I've greatly enjoyed it, and dont have an issue with any part of it.
This is a story about a Hercules that has fallen low and is far from his best. Once the worlds original super hero - a man whose name was synominous with strength, courage and good deeds - Herc is more commonly recognised these days amongst the hero community as something of a liability - a likable buffoon. A strong man with a drink problem whose tendency to provide friend and foe alike with 'the gift of battle' with only the slightest provocation caused far more problems than it ever solved.
Its about time that changed I think.
Were seeing a Herc that is determined to do better and distance himself from years of drinken antics in the gossip column. It doesnt matter whether Hercules can actually be an alcoholic or not - when boozy antics are so common that they are what youve come to be defined by then you DO have an alcohol problem regardless. His landlady is clearly his 'sponsor' or sorts.
I love the addition of Gil whose ancient title of 'The Forgotten One' is now far more literal than it was ever intended to be. Herc sees a kindred spirit in Gil, or perhaps a cautionary warning of what awaits him if he carries on down his recent self-destructive path.
I also like the fact that Herc is moving with the times and trying to bend to the shape of the world around him. Gone are the skirts, belts and loincloths that had been his somewhat comical trade-mark, now consigned to a display case and replaced with a costume that is both more practical and modern, whilst still leaving no doubt as to the identity of the man who wears it. He's also using modern weaponry and equipment in his quests, and his armoury is a place where gladius' and maces share the space with tazers, RPG's and Barrett .50cal sniper rifles.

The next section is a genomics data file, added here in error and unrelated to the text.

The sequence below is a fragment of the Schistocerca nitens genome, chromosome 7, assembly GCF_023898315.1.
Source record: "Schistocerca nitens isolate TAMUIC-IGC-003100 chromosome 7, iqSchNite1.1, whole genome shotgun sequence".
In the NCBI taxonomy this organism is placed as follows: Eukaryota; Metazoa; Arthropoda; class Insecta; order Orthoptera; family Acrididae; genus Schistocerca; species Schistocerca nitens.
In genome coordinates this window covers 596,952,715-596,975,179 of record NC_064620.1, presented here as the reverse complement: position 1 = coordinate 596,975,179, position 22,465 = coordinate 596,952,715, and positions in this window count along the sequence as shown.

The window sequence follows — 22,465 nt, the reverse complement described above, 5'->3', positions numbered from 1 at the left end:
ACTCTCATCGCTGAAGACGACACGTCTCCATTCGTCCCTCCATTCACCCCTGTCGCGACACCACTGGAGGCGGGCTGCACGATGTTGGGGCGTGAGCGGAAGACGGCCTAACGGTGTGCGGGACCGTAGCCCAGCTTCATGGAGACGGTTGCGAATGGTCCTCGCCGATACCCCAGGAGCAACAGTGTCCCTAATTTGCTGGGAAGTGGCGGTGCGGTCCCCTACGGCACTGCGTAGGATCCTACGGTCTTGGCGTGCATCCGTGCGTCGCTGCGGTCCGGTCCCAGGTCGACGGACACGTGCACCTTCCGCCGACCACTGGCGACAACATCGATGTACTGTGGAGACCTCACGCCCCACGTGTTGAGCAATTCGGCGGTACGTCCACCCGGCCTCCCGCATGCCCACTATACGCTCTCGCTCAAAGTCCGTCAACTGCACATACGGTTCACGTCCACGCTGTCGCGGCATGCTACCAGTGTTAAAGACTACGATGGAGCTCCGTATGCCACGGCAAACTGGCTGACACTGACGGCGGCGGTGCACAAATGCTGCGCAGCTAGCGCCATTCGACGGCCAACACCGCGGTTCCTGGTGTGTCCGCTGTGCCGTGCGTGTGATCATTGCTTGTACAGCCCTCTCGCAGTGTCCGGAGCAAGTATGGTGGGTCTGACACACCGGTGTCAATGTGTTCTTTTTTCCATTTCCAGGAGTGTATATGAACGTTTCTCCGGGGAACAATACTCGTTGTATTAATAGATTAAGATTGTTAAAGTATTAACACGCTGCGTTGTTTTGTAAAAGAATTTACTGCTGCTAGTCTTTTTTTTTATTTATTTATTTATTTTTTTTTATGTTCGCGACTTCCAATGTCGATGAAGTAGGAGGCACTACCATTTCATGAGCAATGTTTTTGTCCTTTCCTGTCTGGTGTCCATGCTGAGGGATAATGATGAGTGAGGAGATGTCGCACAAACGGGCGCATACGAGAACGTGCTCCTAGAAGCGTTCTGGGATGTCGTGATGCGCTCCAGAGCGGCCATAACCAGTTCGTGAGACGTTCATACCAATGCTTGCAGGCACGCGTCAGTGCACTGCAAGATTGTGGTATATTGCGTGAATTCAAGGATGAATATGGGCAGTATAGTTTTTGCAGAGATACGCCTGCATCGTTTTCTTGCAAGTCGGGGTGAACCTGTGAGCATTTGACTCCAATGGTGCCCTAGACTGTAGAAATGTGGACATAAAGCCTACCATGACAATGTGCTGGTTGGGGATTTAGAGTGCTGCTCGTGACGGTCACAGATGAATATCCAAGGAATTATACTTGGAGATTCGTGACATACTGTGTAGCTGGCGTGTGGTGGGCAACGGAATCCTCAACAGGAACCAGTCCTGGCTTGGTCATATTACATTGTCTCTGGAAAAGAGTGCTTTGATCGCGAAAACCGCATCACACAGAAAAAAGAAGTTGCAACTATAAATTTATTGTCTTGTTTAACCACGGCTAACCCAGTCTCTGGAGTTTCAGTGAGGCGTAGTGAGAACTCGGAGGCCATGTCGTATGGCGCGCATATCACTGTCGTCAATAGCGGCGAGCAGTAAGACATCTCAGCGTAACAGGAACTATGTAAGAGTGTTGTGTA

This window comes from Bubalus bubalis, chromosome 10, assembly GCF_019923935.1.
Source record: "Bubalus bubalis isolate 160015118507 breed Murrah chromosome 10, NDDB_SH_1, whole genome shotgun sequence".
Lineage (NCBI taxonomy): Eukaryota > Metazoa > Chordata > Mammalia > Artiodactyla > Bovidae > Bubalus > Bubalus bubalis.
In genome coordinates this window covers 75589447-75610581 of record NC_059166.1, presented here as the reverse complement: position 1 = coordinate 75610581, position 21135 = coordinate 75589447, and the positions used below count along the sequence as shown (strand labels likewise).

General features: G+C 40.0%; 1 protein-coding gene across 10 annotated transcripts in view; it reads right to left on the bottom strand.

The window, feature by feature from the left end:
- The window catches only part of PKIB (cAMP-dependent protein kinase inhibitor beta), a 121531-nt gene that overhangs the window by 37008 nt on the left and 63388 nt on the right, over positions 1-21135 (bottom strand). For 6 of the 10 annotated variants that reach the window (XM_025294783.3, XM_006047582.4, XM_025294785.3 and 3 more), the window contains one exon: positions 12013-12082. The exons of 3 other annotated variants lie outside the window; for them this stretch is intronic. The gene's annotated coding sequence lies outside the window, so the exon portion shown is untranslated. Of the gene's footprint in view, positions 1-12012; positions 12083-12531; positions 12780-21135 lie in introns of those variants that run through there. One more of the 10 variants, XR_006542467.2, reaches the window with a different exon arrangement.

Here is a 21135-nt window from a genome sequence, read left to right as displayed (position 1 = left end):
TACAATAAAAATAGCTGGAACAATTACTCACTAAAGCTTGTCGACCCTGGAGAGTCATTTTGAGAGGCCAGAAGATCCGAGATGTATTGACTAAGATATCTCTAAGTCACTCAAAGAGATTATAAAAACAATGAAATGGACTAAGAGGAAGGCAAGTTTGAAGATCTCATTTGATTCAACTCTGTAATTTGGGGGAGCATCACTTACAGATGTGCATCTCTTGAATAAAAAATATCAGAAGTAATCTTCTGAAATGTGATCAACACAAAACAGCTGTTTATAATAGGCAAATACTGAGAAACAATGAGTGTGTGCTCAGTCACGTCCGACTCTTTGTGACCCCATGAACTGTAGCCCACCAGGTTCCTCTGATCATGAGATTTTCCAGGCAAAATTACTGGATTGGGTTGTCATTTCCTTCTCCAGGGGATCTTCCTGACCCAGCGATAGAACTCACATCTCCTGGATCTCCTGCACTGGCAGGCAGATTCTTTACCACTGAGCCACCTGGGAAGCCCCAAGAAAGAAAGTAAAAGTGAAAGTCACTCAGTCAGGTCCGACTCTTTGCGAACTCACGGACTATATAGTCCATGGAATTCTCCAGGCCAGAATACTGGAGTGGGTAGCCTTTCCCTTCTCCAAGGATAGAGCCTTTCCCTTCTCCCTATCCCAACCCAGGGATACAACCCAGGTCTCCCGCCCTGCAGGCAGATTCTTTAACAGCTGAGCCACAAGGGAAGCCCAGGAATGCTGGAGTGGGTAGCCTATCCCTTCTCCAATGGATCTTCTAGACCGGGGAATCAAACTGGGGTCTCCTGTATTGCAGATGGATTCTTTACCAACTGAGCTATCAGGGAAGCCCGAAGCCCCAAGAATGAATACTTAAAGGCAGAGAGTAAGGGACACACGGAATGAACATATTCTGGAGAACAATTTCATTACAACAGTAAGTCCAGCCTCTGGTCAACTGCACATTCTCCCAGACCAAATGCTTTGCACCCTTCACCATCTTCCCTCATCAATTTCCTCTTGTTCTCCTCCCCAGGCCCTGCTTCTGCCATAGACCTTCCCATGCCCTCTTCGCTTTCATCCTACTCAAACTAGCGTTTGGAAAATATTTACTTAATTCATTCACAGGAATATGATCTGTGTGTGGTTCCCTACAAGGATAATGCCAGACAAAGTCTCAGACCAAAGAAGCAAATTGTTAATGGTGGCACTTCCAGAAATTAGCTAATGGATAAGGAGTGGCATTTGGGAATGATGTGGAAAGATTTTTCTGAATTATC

Dan Abnett has written a tale here that embraces and shows a keen knowledge of the characters mythological roots whilst simultaniously giving us the most modern and indeed original iteration of Hercules seen at Marvel thus far. It is very much a story where the old meets the new, not just in terms of settings, costumes or the foes he faces, but also in terms of Hercs own character development. He still very much displays the straight forward bravado, courage and even arrogance that he has become famous for, but tempers that with a clear determination to be a better man (God?) and avoide the mistakes of his past whilst realising that helping those around him cant always be done with his fists.
Overall however this was a story that I think delivers plenty of action and entertainment, provides us with a new and unique look at a character who its fair to say has struggled a little to find a niche at Marvel. Many of Marvels other books have been far from either 'all-new' or 'all-different' when you get down to it, but with this Dan Abnett has provided fans with something that definately is I reckon.
Herc lived 3000 years of greatness because of his ways. Modernity is only screwing it up. He's above having to worry about all of this nonsense. Thankfully, the majority seem to agree and are wiping this book.